Quattro Hong Kong 2 is the second instalment in a series of short films funded by and intended to promote the Hong Kong International Film Festival. This year's four shorts come from Brilliante Mendoza (Philippines), Ho Yuchang (Malaysia), Apichatpong Weerasethakal (Thailand), and Stanley Kwan (Hong Kong). Unlike recent compendiums Paris Je T'aime, or Tokyo!, this collection is rather short--all four films total just 65 minutes.
Purple: Mendoza's opener is a sweet, docu-style glimpse at two seemingly unrelated characters; an aging widower celebrating his wedding anniversary in his wife's memory, and a young man having relationship issues with his girlfriend (who never appears onscreen). Purple could have been a memorable snapshot of two distinct demographics--and their feelings of loneliness and disconnect--if it wasn't cheapened with poor English. Actually, the English used is technically correctly phrased, but the actors seemingly were not native speakers, which causes everything uttered to sound stiff, insincere and awkward. A simple change to have them speak Cantonese instead, or really whatever language they were comfortable with, could have solved this. Unfortunately, more often than not, Purple sounded like a badly dubbed HK melodrama from the 80's.
Open Verdict: Director of last year's excellent At the End of Daybreak (which also played VIFF at the time), Ho Yuchang, delivers what is pretty easily the best of the bunch in Open Verdict. Concerning a Malaysian man staying in a small hotel, smuggling exotic reptiles into Hong Kong and the cops trying to track him, the film is (among other things) a charming, eccentric look at the relationship between HK-ers and Malaysians. Specifically, the difference between a Chinese-Malaysian, and a "Malay". Director Ho was on hand for a charismatic Q&A.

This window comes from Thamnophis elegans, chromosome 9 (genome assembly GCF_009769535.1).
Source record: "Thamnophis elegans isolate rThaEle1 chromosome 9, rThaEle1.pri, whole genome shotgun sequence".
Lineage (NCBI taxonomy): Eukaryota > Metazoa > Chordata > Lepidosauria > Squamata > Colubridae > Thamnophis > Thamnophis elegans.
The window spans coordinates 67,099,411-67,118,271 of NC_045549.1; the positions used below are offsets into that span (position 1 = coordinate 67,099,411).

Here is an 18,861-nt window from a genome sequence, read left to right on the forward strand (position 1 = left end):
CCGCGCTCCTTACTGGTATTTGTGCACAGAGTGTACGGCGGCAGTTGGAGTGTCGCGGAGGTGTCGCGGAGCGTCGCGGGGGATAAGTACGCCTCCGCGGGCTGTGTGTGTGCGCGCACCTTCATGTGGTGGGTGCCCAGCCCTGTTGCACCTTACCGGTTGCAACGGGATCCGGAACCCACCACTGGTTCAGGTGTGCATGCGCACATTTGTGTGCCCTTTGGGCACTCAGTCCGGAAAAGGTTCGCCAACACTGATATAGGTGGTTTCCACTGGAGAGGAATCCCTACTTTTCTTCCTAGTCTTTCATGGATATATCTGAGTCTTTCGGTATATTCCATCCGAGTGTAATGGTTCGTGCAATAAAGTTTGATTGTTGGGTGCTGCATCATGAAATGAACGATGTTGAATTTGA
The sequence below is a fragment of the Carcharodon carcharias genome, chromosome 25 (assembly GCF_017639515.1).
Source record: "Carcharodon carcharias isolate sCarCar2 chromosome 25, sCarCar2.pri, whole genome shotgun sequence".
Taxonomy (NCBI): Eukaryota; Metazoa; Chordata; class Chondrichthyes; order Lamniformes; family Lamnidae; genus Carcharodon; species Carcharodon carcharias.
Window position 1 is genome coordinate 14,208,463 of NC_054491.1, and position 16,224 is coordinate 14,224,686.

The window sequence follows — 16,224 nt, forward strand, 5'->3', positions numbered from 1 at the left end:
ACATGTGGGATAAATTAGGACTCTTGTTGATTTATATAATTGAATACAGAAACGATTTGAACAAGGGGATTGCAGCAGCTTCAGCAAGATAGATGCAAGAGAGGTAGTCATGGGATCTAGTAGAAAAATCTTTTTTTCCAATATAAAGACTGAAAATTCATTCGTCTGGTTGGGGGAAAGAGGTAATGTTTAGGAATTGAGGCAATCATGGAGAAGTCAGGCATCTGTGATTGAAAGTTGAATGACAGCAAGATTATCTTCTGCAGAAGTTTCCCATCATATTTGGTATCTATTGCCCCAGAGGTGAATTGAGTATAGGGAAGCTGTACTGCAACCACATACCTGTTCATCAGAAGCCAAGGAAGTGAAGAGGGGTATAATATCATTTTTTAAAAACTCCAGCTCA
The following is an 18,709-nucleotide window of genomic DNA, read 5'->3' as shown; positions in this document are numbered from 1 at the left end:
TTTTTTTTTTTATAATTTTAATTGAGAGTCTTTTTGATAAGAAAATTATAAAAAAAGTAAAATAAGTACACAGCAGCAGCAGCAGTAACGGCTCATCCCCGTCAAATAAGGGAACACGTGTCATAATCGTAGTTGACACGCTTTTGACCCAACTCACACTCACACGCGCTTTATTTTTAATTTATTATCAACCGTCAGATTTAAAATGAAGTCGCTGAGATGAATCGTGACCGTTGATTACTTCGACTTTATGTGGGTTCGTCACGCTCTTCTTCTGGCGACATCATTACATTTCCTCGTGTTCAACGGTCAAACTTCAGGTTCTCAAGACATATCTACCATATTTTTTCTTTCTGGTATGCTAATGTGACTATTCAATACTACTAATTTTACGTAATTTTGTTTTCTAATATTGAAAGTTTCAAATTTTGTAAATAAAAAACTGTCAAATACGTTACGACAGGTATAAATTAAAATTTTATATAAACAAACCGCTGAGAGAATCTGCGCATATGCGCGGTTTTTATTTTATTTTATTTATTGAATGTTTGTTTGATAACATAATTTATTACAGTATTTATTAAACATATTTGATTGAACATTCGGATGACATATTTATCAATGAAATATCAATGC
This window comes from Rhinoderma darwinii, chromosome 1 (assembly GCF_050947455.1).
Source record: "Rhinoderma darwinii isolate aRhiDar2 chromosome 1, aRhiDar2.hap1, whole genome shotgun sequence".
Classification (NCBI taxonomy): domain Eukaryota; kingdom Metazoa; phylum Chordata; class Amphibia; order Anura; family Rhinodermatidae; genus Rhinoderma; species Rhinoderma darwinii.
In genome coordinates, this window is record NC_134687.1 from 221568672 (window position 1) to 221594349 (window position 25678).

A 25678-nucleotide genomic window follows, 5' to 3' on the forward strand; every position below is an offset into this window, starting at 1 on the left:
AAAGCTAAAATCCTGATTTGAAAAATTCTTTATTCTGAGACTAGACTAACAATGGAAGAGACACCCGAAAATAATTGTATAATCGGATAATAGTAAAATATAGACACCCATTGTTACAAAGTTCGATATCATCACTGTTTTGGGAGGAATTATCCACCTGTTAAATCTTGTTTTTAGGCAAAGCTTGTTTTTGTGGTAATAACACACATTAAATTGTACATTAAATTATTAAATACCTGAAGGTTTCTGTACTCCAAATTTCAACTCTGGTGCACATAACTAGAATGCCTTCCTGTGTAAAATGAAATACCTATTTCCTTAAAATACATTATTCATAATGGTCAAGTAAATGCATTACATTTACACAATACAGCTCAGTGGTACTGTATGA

M Hotel: Weerasethakal has been a festival and critical darling for the past few years, so perhaps he has enough cred to essentially do whatever he wants in a case like this. His short is 12 minutes of two young men, sitting in a hotel window, chatting and taking pictures of each other, occasionally distracted by something happening outside. The film is unsubtitled, with the audio (and to a smaller extent, the video) obscured by a disorienting sort of underwater effect. It's interesting and strange, certainly, but feels ultimately inconsequential.
13 Minutes in the Life Of...: Veteran filmmaker Stanley Kwan provides the final short, which is essentially a brief bus ride through Hong Kong--and the overheard conversations that take place during it. The characters discuss topics from shark's fin soup to mundane romantic issues, in a casual, organic way. The effect is somewhat undermined by the film's abrupt ending and on-the-nose final line, but it's good nonetheless.